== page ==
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Narrows Painted Review

Album. Released 2012.  

BBC Review

A stunning hardcore collection which will rank as one of 2012’s best.

Raziq Rauf 2012

From the discordant, siren guitar-laced thunder of opening track, Under the Guillotine, Painted sets out its stall. If you didn’t already know, Narrows are a furious proposition. Former Botch frontman Dave Verellen is a vocal titan from first to last while guitarists Ryan Frederiksen and Jodie Cox have achieved a jarring guitar tone between them that bleeds pure anguish. This is not easy listening.

Absolute Betrayer is a tumultuous beast that bounces along, comprising the least threatening number here – but that is not to belittle the menacing tones that underlie every note; it’s just that there is almost a surplus of traditional, unfettered melody on it, compared to the rest of the album. "It’s the Water" simply stomps on mercilessly, which makes the change in melodic clout come Face Paint and the cathartic howls of Final Mass all the more emphatic.

The stark, choppy rumbling that opens Greenland gives way to a gently strummed guitar – it’s something resembling respite, but it doesn’t last. Those dissonant, chimed guitars appear again; they’re the sound of pure, slowed-down fury. After a seemingly never-ending moment of restraint, every imaginable shard of anger is flying through the air in musical slow motion. The number of movements that pass throughout the eight minutes of this song (almost a third of the album) is as astonishing as it is exhausting.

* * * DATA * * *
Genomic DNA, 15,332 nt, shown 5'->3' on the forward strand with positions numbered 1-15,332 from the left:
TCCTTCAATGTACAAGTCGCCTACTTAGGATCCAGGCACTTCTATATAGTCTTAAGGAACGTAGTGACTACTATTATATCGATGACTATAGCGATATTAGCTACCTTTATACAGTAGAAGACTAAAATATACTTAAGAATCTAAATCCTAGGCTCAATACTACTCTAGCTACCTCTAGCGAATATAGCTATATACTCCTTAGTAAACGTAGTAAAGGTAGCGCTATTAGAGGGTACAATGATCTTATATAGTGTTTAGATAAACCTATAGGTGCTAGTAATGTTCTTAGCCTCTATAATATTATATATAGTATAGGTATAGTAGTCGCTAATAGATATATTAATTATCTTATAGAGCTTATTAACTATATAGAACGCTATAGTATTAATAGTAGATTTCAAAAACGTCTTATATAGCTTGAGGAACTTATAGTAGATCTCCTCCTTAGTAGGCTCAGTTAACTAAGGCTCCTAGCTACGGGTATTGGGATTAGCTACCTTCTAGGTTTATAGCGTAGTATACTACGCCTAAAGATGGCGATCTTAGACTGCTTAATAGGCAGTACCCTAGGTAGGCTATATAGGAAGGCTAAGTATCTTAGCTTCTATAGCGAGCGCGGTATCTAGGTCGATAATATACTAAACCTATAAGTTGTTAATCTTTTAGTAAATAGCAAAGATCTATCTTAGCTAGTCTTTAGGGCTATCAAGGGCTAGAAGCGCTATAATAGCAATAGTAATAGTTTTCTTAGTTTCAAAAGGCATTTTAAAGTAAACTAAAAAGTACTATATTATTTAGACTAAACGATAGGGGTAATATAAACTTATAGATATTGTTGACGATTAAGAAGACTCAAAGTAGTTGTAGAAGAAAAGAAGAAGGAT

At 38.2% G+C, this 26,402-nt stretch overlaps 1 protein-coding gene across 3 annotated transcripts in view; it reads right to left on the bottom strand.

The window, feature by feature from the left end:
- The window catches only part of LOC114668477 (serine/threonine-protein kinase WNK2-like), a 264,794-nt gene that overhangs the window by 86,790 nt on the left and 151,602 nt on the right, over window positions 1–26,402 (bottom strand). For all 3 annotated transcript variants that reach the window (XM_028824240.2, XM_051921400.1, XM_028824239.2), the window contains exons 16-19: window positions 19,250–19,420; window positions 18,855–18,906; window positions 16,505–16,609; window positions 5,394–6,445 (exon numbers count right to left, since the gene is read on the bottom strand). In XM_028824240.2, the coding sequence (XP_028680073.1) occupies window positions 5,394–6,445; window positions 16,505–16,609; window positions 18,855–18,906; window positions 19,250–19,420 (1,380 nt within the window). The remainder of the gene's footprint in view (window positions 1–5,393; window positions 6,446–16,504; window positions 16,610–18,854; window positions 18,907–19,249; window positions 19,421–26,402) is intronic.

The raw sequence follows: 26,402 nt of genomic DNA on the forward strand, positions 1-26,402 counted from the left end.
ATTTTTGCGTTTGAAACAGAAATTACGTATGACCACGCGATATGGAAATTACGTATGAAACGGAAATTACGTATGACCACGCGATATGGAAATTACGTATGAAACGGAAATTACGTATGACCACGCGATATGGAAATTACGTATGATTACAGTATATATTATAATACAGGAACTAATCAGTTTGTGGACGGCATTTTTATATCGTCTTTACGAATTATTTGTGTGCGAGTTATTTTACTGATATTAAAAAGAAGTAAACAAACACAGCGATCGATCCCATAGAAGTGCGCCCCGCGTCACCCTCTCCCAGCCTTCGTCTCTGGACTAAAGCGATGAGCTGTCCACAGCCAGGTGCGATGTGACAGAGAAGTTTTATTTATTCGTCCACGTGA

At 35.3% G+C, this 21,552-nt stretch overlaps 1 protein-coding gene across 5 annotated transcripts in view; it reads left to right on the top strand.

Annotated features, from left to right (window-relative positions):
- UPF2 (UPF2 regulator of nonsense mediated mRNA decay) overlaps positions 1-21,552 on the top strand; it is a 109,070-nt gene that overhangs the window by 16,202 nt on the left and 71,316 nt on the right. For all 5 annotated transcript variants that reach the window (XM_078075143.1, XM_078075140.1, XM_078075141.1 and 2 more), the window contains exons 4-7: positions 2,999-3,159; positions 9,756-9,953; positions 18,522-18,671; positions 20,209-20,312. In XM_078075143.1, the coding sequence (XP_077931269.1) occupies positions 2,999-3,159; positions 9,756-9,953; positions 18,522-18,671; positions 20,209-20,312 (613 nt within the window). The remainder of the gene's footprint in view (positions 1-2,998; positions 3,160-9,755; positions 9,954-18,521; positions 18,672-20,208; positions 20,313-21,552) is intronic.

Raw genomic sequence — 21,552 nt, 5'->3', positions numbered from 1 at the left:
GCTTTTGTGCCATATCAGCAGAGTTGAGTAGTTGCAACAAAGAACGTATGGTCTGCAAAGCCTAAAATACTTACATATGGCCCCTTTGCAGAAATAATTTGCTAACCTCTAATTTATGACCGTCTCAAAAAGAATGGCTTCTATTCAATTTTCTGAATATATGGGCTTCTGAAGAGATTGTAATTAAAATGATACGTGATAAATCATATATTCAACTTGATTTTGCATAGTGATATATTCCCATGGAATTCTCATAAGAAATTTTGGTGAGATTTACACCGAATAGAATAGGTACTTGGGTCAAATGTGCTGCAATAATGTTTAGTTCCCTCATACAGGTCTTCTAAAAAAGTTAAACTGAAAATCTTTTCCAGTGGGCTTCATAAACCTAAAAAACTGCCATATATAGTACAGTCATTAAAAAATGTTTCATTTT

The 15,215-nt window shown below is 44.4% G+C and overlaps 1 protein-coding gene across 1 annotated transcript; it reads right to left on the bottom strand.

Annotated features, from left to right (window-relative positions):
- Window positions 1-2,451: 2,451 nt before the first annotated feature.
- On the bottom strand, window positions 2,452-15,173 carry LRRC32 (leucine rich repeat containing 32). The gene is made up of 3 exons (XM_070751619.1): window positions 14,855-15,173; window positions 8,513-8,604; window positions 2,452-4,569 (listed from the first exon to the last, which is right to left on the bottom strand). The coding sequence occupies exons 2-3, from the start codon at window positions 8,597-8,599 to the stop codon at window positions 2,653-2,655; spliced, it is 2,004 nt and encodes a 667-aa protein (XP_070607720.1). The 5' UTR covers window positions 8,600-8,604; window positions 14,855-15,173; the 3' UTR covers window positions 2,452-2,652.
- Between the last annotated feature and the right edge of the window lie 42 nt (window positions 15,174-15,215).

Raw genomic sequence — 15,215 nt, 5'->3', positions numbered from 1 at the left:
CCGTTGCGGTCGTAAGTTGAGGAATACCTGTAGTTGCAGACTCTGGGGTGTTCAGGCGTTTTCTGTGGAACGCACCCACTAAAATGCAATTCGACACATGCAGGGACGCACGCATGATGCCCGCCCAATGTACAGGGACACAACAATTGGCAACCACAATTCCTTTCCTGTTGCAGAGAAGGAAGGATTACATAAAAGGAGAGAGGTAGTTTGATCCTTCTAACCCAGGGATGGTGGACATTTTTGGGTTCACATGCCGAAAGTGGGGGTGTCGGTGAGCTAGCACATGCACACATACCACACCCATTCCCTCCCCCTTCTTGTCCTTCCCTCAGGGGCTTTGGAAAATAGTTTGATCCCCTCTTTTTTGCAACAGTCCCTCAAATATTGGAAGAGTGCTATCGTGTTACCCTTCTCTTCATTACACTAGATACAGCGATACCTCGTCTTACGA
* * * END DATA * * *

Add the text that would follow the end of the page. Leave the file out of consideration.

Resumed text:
It’s not easy making an album when band members live in different countries but while Cox recorded his guitar parts in London there is an all-encompassing feeling of cohesion about this truly rewarding album. There is no doubt in this mind that Narrows have created one of the hardcore albums of 2012. There is a strange kind of beauty in unbridled monstrosity, and Painted is a stunning behemoth of an album.

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